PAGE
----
Apart from their potential for gathering sports activities, navigation, phone calls and apps, smartwatches could also serve as proof of identity, a travel ticket holder or a method of making payments at the checkout.
And according to an international study conducted by GfK, older generations seem more open to using smartwatches for online identification. The survey asked 1,000 smartphone owners in each market if they would be interested in being able to carry out specific functions via a smartwatch, assuming they could save and send their data securely.
“would be interested in using a smartwatch as secure identification to log on to personal computers or access online accounts”
On a country by country basis, China shows most interest in this function, with over two thirds (68 percent) saying they would be happy to use a smartwatch as secure identification on their computers. They are followed by the US with just under a half (49 percent), South Korea with 37 percent and the UK with 33 percent. Germany again shows more hesitation, with just one quarter of all Germans surveyed saying they would be happy to use a smartwatch as secure identification on their computers.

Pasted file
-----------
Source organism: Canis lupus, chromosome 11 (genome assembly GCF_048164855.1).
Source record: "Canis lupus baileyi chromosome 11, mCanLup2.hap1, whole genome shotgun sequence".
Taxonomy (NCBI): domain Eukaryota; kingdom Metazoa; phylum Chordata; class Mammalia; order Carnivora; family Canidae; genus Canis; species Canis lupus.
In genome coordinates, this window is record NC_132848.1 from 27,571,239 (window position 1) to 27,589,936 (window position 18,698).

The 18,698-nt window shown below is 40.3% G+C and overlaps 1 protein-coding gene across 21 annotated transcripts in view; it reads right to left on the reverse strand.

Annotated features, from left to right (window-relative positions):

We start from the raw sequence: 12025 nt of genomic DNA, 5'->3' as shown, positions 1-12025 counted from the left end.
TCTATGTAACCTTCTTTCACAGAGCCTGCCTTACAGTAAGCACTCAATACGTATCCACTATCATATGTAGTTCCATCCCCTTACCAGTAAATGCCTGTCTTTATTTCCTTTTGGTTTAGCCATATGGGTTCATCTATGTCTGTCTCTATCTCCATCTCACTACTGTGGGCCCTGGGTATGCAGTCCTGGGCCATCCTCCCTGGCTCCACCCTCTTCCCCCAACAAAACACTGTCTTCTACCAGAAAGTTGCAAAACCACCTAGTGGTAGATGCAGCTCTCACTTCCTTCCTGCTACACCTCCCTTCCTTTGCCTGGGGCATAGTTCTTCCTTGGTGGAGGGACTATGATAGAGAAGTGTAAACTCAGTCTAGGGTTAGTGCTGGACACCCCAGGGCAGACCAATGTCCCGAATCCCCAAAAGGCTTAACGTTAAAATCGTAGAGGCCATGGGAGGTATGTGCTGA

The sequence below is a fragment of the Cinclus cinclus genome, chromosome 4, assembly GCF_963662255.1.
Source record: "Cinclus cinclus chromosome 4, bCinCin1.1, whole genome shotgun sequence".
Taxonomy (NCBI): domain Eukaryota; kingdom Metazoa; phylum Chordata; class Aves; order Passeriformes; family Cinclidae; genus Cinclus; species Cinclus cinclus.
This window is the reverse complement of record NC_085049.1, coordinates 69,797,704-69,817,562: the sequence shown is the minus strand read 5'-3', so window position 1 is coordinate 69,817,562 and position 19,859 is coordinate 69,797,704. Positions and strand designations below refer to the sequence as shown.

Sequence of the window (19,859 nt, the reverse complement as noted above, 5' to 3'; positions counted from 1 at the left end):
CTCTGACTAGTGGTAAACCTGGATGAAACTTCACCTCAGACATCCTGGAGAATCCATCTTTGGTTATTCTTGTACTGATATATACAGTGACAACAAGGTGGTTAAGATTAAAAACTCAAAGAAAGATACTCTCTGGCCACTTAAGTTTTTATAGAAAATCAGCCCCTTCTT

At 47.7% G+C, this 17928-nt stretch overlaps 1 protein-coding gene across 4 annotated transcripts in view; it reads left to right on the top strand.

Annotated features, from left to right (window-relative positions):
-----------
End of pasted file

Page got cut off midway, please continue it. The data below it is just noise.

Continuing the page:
One has to wonder ‘why?’ it is that older folks seem more relaxed about security. Perhaps the answer lies in further data which shows the interest in using a smartwatch for health data increases with age. Nearly half of everyone surveyed across the five countries say they would be interested in using a smartwatch to provide doctors or hospitals with their personal healthcare data.